Poems of Shelley (1907)



To the left, we show the Frontispiece depicting

Percy Bysshe Shelley prepared by A S Hartrick.











On the right, we show the Vignette Title

also prepared by A S Hartrick.



In his Introduction to Poems of Shelley, Professor John Churton Collins provides a comprehensive survey of Shelley's

literary achievements, but perhaps the most insightful comments on Shelley's purpose in writing are provided by the

following quote from Shelley himself:

I do remember well the hour which burst

My spirit's sleep: a fresh May-dawn it was

When I walked forth upon the glittering grass

And wept, I know not why: until there rose

From the near school-room voices, that, alas,

Were but one echo from a world of woes,

The harsh and grating strife of tyrants and of foes.


And then I claspt my hands and looked around,

But none was near to mock my streaming eyes,

Which poured their warm drops on the sunny ground

So without shame I spake: - "I will be wise,

And just, and free, and mild, if in me lies

Such power, for I grow weary to behold

The selfish and the strong still tyrannise

Without reproach or check." I then controlled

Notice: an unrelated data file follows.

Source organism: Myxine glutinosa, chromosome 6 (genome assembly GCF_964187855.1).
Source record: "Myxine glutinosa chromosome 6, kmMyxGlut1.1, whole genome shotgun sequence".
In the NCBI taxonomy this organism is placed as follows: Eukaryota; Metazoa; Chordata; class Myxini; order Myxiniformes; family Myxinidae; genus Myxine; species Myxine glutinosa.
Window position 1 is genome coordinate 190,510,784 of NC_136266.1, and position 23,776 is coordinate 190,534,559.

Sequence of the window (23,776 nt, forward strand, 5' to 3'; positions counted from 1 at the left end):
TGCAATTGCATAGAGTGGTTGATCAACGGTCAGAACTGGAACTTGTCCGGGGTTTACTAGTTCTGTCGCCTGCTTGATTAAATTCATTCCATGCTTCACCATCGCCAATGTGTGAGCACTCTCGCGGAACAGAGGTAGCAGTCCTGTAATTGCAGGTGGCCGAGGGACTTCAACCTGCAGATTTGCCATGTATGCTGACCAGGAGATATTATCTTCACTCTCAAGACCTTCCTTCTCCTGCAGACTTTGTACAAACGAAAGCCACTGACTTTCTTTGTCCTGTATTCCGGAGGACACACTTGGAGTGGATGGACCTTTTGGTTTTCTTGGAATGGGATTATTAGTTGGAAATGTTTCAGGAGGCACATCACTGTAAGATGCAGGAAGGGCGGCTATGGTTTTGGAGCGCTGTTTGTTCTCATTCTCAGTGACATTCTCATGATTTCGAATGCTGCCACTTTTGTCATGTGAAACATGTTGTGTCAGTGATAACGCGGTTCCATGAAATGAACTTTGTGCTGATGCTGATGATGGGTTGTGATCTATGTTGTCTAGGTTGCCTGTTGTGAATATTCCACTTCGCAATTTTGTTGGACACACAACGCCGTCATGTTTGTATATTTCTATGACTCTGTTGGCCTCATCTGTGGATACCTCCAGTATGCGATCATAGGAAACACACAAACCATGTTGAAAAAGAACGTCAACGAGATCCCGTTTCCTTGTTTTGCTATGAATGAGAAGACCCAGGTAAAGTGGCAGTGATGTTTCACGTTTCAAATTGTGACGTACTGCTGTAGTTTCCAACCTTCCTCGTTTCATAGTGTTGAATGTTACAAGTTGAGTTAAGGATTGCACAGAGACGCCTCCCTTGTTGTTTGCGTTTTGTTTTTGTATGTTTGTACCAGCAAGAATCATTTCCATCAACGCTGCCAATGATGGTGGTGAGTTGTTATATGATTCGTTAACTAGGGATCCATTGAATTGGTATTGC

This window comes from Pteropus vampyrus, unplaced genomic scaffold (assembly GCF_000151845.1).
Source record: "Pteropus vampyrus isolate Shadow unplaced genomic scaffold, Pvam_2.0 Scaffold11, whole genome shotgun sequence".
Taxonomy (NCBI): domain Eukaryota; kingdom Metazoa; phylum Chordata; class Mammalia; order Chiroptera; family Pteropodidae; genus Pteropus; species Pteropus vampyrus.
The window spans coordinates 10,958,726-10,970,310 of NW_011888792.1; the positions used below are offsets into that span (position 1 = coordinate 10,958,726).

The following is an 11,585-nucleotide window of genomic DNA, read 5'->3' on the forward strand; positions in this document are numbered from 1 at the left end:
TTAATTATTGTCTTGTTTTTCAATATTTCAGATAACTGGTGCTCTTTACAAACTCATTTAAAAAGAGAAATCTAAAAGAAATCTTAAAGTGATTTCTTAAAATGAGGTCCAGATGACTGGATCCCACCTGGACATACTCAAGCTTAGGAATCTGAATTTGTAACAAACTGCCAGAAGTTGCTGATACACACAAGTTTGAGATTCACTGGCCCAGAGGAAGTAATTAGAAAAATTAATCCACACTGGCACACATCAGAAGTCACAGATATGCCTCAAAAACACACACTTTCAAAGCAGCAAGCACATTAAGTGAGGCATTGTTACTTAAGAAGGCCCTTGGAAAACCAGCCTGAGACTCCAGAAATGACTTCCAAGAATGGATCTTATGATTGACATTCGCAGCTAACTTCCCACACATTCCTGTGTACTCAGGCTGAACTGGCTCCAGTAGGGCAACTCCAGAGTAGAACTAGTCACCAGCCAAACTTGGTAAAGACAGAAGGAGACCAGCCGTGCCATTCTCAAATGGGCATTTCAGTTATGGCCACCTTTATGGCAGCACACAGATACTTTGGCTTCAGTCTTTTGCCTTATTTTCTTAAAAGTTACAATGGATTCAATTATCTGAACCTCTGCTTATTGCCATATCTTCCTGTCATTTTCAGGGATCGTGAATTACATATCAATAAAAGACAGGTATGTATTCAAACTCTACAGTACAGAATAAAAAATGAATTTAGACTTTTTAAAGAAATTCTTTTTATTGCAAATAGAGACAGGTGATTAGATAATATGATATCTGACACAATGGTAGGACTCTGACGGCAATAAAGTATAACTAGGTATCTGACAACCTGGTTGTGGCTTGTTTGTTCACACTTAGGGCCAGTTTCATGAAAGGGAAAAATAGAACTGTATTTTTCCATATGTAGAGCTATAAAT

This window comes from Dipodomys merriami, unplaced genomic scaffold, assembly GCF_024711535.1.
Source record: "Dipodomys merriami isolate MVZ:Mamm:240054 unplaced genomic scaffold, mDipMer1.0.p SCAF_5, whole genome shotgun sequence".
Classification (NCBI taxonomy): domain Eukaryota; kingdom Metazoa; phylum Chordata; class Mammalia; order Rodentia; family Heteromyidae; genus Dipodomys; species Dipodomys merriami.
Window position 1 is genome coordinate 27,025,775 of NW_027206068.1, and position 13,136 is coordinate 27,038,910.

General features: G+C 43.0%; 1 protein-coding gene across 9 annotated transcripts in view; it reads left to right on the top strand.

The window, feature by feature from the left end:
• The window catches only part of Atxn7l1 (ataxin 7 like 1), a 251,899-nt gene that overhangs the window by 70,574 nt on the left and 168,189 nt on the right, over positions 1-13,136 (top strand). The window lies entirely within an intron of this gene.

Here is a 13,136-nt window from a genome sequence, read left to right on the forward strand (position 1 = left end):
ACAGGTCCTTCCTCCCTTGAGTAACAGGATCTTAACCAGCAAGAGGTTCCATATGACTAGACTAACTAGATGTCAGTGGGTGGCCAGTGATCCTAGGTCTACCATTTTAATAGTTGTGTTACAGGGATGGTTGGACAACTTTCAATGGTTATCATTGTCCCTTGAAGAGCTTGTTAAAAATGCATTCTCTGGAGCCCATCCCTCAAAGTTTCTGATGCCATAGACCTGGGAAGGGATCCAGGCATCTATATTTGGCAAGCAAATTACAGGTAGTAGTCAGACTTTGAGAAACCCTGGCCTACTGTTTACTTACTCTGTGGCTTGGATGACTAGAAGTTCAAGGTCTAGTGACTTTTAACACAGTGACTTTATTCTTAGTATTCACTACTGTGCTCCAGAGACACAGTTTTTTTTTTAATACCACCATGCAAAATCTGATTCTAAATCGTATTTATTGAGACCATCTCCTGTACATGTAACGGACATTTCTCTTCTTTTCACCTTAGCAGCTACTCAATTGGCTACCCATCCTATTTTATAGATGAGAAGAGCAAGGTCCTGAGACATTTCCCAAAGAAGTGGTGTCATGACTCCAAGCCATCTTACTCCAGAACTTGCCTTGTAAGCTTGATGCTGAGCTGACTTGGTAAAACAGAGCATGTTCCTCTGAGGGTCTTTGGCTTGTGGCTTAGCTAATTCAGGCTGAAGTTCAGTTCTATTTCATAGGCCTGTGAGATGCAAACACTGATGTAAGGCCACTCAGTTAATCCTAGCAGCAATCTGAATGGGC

My tears, my heart grew calm, and I was meek and bold.


And from that hour did I with earnest thought,

Heap knowledge from forbidden mines of lore,

Yet nothing that my tyrants knew or taught

I cared to learn, but from the secret store

Wrought linked armour for my soul, before

It might go forth to war among mankind.

Given such words, perhaps it is little wonder that Shelley has been termed Un Titan nella forma d'un Angelo, or, 'a Titan

in an Angel's form'.


The illustrations by King - highlighted by silver- and gold-gilt and rose accents - are gorgeous and capture the themes in
this collection of works from Shelley in beautiful form.




Alastor; or, The Spirit of Solitude

Making the wild his home

The Revolt of Islam

The Desolated Village

There was a desolate village in a wood



Prometheus Unbound

With garlands pied and starry sea-flower crowns


Alone, desolate and apart


Until thine azure sister of the Spring shall blow

Her clarion o'er the dreaming earth

To a Skylark

The world should listen then - as I am listening now



Hymn of Pan

Listening to my sweet pipings

To Night

Wrap thy form in a mantle gray,

Star inwrought!

Blind with thine hair the eyes of Day;

Kiss her until she be wearied out